Anyone involved in employee engagement knows that conventional wisdom has been turned on its head by a pandemic. Even though the complexity of the workplace has changed, recognition can be the connection that continues to inspire your employees to do great work. How well do you know the people who come to work every day and how will you effectively engage them in the next 12 months? Here are some trends that we believe will shape the future of employee recognition.
What happens when you recognise an employee's behaviour? You start a cycle of success, grounded in the science of behavioural economics. It works like this:
The key to boosting employee engagement — and your organisation's long-term success — is to make a habit of recognising. Think of ways you can inspire great work and acknowledge your team's contributions. Connect recognition back to your company's strategies, make it meaningful and use it frequently.
Organisations have been trying to build a business case for employees on engagement but what employees really want is happiness and to be inspired, pure and simple. Instead of declaring undying loyalty or planning long-term career intentions, employees want to enjoy their work, find meaning in it, be recognised when they do well and feel a sense of achievement.
Making a connection with employees early in their tenure — day one, week one, month one, for example — is a predictor of long-term employee satisfaction, intent to stay and inspires employees to do great work for the organisation. This early recognition will help them feel connected to your brand and mission while also impacting how they interact with your customers. This value proposition is a powerful strategy for your business, your customers and your employees.
Don't wait for the traditional five-year work anniversary. Celebrate milestones early and often, including one month and one year.
Enhance your culture.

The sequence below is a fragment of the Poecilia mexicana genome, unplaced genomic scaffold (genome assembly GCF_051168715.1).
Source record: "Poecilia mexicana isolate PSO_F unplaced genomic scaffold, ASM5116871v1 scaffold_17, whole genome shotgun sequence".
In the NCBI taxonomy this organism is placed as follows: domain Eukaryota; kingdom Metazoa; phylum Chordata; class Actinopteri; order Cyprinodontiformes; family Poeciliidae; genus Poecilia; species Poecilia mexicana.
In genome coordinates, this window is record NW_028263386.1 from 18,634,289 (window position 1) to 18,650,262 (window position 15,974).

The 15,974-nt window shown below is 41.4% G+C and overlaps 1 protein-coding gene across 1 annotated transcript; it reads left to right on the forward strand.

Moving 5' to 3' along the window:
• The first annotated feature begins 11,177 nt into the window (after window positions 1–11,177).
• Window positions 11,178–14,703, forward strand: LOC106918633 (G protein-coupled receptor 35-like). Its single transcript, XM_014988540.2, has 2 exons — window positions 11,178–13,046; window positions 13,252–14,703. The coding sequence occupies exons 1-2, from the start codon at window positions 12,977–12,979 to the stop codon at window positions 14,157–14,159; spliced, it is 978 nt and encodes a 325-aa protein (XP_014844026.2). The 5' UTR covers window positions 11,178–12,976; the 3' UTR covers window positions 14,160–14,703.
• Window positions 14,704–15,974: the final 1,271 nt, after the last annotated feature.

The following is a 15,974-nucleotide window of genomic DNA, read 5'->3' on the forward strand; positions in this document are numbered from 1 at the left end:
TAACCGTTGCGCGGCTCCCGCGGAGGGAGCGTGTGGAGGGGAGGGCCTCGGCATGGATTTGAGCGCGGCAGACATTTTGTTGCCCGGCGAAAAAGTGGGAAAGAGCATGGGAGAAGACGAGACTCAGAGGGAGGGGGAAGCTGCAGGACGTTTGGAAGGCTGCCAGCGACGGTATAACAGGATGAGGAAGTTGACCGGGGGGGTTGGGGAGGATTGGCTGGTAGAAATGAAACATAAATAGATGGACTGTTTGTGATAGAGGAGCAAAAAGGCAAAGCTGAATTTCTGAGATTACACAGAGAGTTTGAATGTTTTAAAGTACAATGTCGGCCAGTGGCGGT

Work should be somewhere employees want to be, not have to be. Don't be afraid to give them opportunities to thrive.
Standard practice is to acknowledge contributions made across every level of the organisation but there's added impact when an immediate supervisor or manager notices — and recognises — excellent work. Managers might need some help spotting and rewarding desired behaviours but the effort will pay off in the long run.
Recognition is a learned behaviour. Let managers know why employee recognition is important and the value it plays in reinforcing key behaviours.
When managers have recognition budgets to use at their discretion, employee retention increases. A BIW study of recognition with points showed employee turnover is 4x higher among employees who received the lowest frequency of recognitions per month compared to employees who received the highest frequency.
Communicate, measure, then do it all again.
Spread the word and keep checking back to make sure goals are being met.
Employees are looking for more than "just a job" and are seeking work that's personally meaningful. If employees aren't using their skills and being challenged, they'll move on. Hiring managers might be seeking someone to complete specific tasks immediately but they must also make sure even entry-level jobs provide opportunities to learn, contribute and grow.
Let them lead.
Give employees a specific project or initiative to own. Be there to support them when needed but give them the freedom to manage it and see it through to completion.
Connect them to the bigger picture.
Make sure employees are given regular opportunities to see how their everyday work contributes to larger organisational goals.
Live out your mission.
Employees who see value in the purpose and mission of their company will work harder to bring it to life each day.
Inspiration is equally important for all employees but a bit harder to attain for those currently working from home full time. In a recent benchmark study, we compared office workers who work outside the home at least one day per week those who work from home every day.
The two groups were equally committed to their organisations and giving equal effort. However, those who were working from home full time were slightly less inspired.
We explored what experiences are most associated with employees feeling inspired. Being able to pursue new ideas and risks, setting challenging goals, competing for exciting incentives like travel, experiences or event tickets and receiving recognition all significantly increased the odds of employees feeling inspired.